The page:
Saturday, March 15, 2008
Don't Toss This One in the Gulf, Allen!
Constantine I 'the Great', AE Reduced Follis (AE3), 18mm (3.23 gm), Struck AD 327-328, Trier mint
Laureate head right, CONSTAN-TINVS AVG / Camp gate, two turrets, no doors, star above and 6 stone layers, PROVIDEN-TIAE AVGG; STRE in exergue. RIC VII 504 Trier (pg. 212).
I think of my friend Allen whenever I see this coin in my collection. Allen collects campgates and sometimes jokes about 'seeding' the Gulf of Mexico with the odd LRBC (Late Roman Bronze Coin) to confuse future archaeologists.
This coin holds a high place in my collection because it represents my only 'hoard' coin. It was part of the Killingholme hoard, which was unearthed by detectorists in 1993 near the village of Killingholme in northeast England. The find consisted of over 3,000 Constantinian bronze reduced folles.
But it's just a campgate! Just a campgate? Hmm... I used to think like that. I used to think, "Who cares about those things? They're so boring!" But I had to have one for my collection... a representative piece.
In performing a little research for this blog, I found a few very interesting articles on the web that discussed these 'boring' coins. Zach Beasley of Beast Coins has an informative article at: http://www.beastcoins.com/Topical/Architecture/Campgate.htm. One of the more helpful aspects of Zach's article is his discussion on how to decipher the exergue and field marks on ancient coins. Using the guidance in Zach's article, the exergue can be decoded as follows: STRE, where the S = Secunda, or 2nd, officina, and where TRE = the mint at Trier.
Another interesting article was that written by Doug Smith at: http://dougsmith.ancients.info/acmcampgate.html. In his article, Doug discusses how the depiction of the campgate was meant to provide a sense of security at a time when this was the prime concern of all Romans. Barbarian invasions were becoming more frequent. Relations between the co-emperors Constantine and Licinius were strained and eventually collapsed in civil war. The Roman people needed to know that everything was going to be okay and the campgate was a symbol of imperial strength and stability. The reverse legend, PROVIDEN-TIAE AVGG, means "foresight of the Emperors" and served to further this message of strength and stability.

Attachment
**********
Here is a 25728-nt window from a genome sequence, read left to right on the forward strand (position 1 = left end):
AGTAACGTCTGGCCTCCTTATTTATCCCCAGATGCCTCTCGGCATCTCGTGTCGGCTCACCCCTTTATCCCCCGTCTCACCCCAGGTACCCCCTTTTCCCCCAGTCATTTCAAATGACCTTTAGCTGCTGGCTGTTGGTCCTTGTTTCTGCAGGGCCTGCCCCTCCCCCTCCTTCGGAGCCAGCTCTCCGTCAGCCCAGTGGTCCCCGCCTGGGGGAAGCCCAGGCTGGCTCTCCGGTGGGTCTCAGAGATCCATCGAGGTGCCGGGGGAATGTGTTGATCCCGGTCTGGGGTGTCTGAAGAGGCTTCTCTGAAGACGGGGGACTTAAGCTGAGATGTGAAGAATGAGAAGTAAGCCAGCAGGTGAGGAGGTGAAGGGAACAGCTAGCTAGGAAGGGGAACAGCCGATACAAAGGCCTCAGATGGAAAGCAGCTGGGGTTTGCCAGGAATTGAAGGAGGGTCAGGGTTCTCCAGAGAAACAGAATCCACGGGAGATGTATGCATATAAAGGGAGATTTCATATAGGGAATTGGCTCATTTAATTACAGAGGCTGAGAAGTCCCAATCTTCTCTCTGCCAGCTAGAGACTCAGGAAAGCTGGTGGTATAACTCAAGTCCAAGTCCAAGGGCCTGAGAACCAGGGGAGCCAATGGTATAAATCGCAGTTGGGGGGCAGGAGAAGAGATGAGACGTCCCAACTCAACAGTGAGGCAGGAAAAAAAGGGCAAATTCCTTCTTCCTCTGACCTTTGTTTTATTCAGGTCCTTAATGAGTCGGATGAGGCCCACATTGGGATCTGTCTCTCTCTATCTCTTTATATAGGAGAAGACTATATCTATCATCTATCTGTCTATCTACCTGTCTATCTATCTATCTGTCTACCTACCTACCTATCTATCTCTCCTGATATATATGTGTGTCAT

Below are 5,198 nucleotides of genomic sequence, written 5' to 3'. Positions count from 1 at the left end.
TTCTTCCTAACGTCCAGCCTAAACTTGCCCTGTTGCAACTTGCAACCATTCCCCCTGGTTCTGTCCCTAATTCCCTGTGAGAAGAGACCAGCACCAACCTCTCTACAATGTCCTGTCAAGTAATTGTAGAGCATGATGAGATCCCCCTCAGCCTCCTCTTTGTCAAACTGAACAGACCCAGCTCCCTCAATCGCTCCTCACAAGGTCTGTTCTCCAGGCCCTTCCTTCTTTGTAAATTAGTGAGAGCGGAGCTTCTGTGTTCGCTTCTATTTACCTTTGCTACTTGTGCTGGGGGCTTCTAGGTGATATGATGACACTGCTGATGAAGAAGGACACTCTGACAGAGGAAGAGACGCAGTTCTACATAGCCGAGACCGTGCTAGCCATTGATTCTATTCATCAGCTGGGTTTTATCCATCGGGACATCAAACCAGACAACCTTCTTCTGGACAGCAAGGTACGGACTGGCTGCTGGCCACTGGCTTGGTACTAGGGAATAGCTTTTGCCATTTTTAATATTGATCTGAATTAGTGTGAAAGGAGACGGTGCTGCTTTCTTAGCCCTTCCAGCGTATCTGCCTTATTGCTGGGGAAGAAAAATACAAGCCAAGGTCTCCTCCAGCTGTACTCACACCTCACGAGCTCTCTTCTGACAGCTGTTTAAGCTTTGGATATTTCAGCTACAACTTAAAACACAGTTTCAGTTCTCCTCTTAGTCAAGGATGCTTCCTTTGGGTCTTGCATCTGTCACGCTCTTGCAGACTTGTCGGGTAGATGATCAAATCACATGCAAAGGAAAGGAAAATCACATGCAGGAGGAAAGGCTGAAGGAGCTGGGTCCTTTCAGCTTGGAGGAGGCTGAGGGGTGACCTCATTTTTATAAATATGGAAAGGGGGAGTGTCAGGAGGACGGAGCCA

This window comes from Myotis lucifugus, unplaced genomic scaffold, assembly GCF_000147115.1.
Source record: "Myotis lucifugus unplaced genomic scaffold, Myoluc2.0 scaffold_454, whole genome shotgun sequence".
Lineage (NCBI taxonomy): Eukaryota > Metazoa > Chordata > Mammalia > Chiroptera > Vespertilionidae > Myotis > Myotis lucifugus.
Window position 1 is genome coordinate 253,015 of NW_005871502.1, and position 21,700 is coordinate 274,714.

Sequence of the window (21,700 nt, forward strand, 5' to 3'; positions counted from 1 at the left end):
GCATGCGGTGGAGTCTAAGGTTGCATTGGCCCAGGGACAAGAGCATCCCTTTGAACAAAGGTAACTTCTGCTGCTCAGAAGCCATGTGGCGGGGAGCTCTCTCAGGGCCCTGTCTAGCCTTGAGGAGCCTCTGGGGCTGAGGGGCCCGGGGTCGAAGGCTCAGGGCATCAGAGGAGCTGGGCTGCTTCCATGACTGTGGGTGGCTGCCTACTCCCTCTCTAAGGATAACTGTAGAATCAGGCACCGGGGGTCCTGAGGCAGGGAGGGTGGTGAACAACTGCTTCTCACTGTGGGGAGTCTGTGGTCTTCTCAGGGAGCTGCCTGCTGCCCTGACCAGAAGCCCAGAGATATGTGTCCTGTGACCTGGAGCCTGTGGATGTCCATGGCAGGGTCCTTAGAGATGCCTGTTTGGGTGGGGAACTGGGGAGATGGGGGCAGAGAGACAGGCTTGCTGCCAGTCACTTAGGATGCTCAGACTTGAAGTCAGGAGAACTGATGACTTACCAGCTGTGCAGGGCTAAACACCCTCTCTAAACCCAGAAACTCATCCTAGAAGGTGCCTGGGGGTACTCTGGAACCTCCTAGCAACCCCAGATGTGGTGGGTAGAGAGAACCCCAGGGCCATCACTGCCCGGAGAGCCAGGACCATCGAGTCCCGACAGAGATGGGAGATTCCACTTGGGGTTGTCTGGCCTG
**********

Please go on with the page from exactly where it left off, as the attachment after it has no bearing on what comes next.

An article by Victor Failmezger, published in the Celator I believe, discussed what he believes these campgates actually were. In his article, Victor discussed how the campgates depicted on Constantinian bronzes matched the milecastles at Hadrian's Wall in England. He also noted how this type of 'gate' was used throughout the Empire. This was confirmed during a Spring 1990 visit to an Aalen, Germany museum where he was able to view drawings and photos of a "Limes gate" from a Roman outpost in Germany.
The most widely accepted theory about the turrets shown atop these campgates is that they represent beacons, or signalling posts. This fits into Victor Failmezger's proposal that the campgates were milecastles. These beacons would serve to warn other campgates... other milecastles... down the line of approaching threats. It makes sense to me!
So you see, these coins are anything but boring! This particular coin comes with the added interest-factor of being from a documented hoard. Add the impressive eye-appeal and you can see why I like this coin so much! Just don't tell Allen I talked up his beloved campgates... he wants them all to himself!